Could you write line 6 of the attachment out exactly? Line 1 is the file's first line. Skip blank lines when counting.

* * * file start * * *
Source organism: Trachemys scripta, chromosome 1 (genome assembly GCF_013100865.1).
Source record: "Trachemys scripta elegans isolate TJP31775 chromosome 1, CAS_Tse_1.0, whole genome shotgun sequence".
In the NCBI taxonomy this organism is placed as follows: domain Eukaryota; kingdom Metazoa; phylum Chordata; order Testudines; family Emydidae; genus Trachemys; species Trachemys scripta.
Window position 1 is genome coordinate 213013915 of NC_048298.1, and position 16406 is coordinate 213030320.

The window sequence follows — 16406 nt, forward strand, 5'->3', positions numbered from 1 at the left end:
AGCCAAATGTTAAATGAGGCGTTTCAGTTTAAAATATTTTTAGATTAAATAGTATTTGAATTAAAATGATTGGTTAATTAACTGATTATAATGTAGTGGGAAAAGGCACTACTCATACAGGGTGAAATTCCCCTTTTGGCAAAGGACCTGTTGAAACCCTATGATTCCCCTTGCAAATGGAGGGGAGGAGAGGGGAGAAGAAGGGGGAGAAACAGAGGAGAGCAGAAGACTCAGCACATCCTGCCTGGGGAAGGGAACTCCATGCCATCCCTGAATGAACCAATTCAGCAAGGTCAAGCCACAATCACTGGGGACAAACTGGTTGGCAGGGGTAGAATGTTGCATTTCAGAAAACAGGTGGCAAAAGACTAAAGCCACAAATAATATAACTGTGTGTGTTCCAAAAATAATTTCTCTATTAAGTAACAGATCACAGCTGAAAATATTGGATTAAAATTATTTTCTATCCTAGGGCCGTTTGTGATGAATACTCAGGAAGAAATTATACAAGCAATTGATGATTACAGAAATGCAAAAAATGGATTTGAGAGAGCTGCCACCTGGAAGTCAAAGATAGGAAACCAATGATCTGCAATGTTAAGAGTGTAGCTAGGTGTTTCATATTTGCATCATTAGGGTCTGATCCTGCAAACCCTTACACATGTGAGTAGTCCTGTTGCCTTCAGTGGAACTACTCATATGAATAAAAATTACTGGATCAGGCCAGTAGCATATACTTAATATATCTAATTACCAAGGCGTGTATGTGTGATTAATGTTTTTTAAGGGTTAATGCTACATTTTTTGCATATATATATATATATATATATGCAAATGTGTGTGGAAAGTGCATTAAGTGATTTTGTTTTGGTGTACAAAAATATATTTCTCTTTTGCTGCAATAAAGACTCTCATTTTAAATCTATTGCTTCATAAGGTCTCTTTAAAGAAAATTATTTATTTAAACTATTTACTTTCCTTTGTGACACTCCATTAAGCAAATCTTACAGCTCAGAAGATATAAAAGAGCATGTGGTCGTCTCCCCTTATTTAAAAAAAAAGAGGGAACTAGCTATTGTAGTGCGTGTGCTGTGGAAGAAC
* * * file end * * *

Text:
AGCCAAATGTTAAATGAGGCGTTTCAGTTTAAAATATTTTTAGATTAAATAGTATTTGAATTAAAATGATTGGTTAATTAACTGATTATAATGTAGTGGGAAAAGGCACTACTCATACAGGGTGAAATTCCCCTTTTGGCAAAGGACCTGTTGAAACCCTATGATTCCCCTTGCAAATGGAGGGGAGGAGAGGGGAGAAGAAGGGGGAGAAACAGAGGAGAGCAGAAGACTCAGCACATCCTGCCTGGGGAAGGGAACTCCATGCCATCCCTGAATGAACCAATTCAGCAAGGTCAAGCCACAATCACTGGGGACAAACTGGTTGGCAGGGGTAGAATGTTGCATTTCAGAAAACAGGTGGCAAAAGACTAAAGCCACAAATAATATAACTGTGTGTGTTCCAAAAATAATTTCTCTATTAAGTAACAGATCACAGCTGAAAATATTGGATTAAAATTATTTTCTATCCTAGGGCCGTTTGTGATGAATACTCAGGAAGAAATTATACAAGCAATTGATGATTACAGAAATGCAAAAAATGGATTTGAGAGAGCTGCCACCTGGAAGTCAAAGATAGGAAACCAATGATCTGCAATGTTAAGAGTGTAGCTAGGTGTTTCATATTTGCATCATTAGGGTCTGATCCTGCAAACCCTTACACATGTGAGTAGTCCTGTTGCCTTCAGTGGAACTACTCATATGAATAAAAATTACTGGATCAGGCCAGTAGCATATACTTAATATATCTAATTACCAAGGCGTGTATGTGTGATTAATGTTTTTTAAGGGTTAATGCTACATTTTTTGCATATATATATATATATATATATGCAAATGTGTGTGGAAAGTGCATTAAGTGATTTTGTTTTGGTGTACAAAAATATATTTCTCTTTTGCTGCAATAAAGACTCTCATTTTAAATCTATTGCTTCATAAGGTCTCTTTAAAGAAAATTATTTATTTAAACTATTTACTTTCCTTTGTGACACTCCATTAAGCAAATCTTACAGCTCAGAAGATATAAAAGAGCATGTGGTCGTCTCCCCTTATTTAAAAAAAAAGAGGGAACTAGCTATTGTAGTGCGTGTGCTGTGGAAGAAC